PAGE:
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Old Sunday 18th May 2003, 16:04   #1
Surreybirder
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digibinning!

I was interested to see a photo taken by someone on this forum using his/her digital camera and binoculars.

Just for the heck of it, I thought I'd give it a try. I focussed my bins on the bird and then held the camera in my other hand, using the screen to get the bird in the middle of the pic. The result wouldn't win any prizes but at least it's recognizable.

Clearly digibinning doesn't have a great future! (though it might be more feasible with bins that have a screw-socket for a tripod). But it struck me that there may be occasions when you want a record shot of, say, a butterfly or dragonfly for identification purposes when this technique might be better than nothing.

PS sorry if this is in the wrong forum!
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Old Sunday 18th May 2003, 19:27   #2
pauco
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hi surreybirder.
thats one hell of a photo through bins. what camera? i have just
bought a nikon cool pix 775. plus use minolta 404si with 400mm
lens still a 35 mil man at heart. all the best bert.
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Old Sunday 18th May 2003, 19:29   #3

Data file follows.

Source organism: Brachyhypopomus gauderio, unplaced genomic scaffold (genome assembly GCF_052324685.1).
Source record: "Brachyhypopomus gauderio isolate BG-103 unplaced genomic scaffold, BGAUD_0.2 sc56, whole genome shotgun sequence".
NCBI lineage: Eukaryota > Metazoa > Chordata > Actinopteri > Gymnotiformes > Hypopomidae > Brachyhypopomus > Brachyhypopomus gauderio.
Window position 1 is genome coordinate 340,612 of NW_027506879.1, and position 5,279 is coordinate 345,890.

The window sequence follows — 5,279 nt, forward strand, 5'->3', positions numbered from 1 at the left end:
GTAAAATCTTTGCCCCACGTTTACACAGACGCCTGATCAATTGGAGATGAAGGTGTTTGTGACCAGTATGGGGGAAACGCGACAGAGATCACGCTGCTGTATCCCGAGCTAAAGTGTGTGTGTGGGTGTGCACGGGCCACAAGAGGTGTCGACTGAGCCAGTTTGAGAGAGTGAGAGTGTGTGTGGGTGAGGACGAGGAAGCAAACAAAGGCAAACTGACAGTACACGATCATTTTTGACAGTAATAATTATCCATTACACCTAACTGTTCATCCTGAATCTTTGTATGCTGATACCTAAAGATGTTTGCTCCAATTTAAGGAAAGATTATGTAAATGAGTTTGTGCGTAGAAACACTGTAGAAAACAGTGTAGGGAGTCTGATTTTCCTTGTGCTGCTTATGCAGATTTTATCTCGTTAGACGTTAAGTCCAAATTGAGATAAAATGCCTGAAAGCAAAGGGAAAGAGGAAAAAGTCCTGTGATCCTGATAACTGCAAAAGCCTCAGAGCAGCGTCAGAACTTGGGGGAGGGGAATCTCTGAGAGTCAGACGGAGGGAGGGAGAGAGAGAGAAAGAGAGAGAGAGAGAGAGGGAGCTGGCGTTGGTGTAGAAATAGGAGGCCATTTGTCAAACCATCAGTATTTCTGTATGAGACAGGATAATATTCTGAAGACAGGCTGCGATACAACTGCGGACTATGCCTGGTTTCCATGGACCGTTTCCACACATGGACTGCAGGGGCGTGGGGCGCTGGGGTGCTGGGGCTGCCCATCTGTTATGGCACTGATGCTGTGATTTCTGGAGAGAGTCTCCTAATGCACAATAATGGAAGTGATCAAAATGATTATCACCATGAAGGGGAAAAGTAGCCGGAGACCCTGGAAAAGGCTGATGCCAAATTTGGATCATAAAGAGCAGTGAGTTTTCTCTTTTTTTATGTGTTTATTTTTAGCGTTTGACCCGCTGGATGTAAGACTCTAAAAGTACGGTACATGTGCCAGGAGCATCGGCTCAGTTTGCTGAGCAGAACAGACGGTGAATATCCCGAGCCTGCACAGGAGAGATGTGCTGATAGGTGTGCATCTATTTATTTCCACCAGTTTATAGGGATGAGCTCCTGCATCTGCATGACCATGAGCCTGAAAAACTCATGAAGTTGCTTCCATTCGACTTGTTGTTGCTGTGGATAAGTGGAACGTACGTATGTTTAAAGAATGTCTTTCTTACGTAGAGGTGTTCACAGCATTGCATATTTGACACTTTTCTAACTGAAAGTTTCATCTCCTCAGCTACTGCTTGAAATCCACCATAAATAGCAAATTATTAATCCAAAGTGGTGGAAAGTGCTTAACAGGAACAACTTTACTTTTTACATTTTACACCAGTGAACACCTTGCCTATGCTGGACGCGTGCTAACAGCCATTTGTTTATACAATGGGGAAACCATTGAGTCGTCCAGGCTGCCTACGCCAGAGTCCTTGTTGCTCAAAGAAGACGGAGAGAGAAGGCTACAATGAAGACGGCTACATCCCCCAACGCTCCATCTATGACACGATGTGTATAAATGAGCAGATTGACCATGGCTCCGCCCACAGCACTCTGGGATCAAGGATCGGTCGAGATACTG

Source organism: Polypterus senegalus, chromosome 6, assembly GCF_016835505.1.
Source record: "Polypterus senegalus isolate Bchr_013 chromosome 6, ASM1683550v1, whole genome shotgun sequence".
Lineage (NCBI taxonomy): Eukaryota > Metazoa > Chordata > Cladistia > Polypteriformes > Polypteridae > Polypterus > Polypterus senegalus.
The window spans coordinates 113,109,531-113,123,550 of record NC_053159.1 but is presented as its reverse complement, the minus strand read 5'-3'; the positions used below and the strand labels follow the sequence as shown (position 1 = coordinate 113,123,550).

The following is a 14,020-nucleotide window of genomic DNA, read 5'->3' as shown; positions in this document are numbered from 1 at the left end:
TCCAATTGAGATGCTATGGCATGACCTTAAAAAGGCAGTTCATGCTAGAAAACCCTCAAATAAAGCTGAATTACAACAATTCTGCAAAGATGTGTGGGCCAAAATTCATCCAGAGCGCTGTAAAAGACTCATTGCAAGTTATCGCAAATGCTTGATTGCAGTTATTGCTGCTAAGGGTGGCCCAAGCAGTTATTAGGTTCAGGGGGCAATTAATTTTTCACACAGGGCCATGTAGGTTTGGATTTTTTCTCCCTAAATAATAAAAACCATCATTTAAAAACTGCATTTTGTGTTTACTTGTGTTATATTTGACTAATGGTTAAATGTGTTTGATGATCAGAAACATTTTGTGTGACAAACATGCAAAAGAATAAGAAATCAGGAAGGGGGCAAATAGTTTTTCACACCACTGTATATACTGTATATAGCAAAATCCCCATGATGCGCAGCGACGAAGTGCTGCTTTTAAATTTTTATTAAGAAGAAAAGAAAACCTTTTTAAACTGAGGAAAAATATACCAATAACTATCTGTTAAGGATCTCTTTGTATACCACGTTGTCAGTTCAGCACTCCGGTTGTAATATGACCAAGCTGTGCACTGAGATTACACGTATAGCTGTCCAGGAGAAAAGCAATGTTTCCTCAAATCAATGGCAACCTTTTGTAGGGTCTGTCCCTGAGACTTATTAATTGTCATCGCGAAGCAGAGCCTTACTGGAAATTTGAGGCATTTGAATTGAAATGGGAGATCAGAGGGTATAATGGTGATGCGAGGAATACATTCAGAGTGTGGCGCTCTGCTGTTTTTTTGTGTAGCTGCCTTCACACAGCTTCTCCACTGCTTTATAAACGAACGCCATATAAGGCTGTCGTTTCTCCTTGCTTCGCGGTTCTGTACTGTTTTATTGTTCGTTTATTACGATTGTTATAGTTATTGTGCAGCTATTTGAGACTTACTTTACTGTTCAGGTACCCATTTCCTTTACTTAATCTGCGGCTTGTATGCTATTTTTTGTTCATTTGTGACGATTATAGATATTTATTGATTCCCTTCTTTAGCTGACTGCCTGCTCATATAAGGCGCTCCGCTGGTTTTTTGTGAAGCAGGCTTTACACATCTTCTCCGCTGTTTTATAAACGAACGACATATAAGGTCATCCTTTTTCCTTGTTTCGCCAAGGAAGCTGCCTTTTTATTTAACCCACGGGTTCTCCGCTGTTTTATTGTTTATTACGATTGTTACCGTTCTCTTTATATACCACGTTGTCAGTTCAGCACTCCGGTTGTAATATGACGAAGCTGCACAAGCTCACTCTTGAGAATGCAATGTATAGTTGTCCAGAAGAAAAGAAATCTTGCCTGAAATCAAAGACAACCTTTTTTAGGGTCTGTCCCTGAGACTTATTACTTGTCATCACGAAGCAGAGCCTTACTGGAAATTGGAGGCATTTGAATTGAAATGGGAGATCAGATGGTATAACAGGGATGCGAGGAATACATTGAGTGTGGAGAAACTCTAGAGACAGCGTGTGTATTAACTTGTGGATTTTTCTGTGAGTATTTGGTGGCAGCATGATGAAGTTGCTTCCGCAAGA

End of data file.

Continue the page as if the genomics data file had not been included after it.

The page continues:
Ashley beolens
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The waxwing on my gallery page is taken through bins, I think the biggest problem is the shake you get with bins its very hard to steady them without support.

Nice sparrow shot by the way!
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Old Sunday 18th May 2003, 19:37   #4
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Nice shot Ken.
I bought a binocular clamp for my old Bushnell 7x50 and got some reasonable photos with my G1 camera but since I replaced it with a G2 (long, boring story involving Future Shop omitted) I've had no luck whatsoever.
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Old Sunday 18th May 2003, 21:54   #5
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Hi,

Incidentally I have been trying this a little in the last couple of weeks with my Swarovski 8.5x42ELs and Nikon CP4500. Not had a proper chance to test it out but it seems to be useable for close to birds. Incidentally with the pop up eyecup out the lens casing of the 4500 fits nicely onto the bins with all vignetting disappearing with only a little zoom on the camera. Here is a picture of a (lowly I know) Collared Dove. Want to try it with some smaller stuff once the weather improves!

Ivan
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Old Monday 19th May 2003, 08:11   #6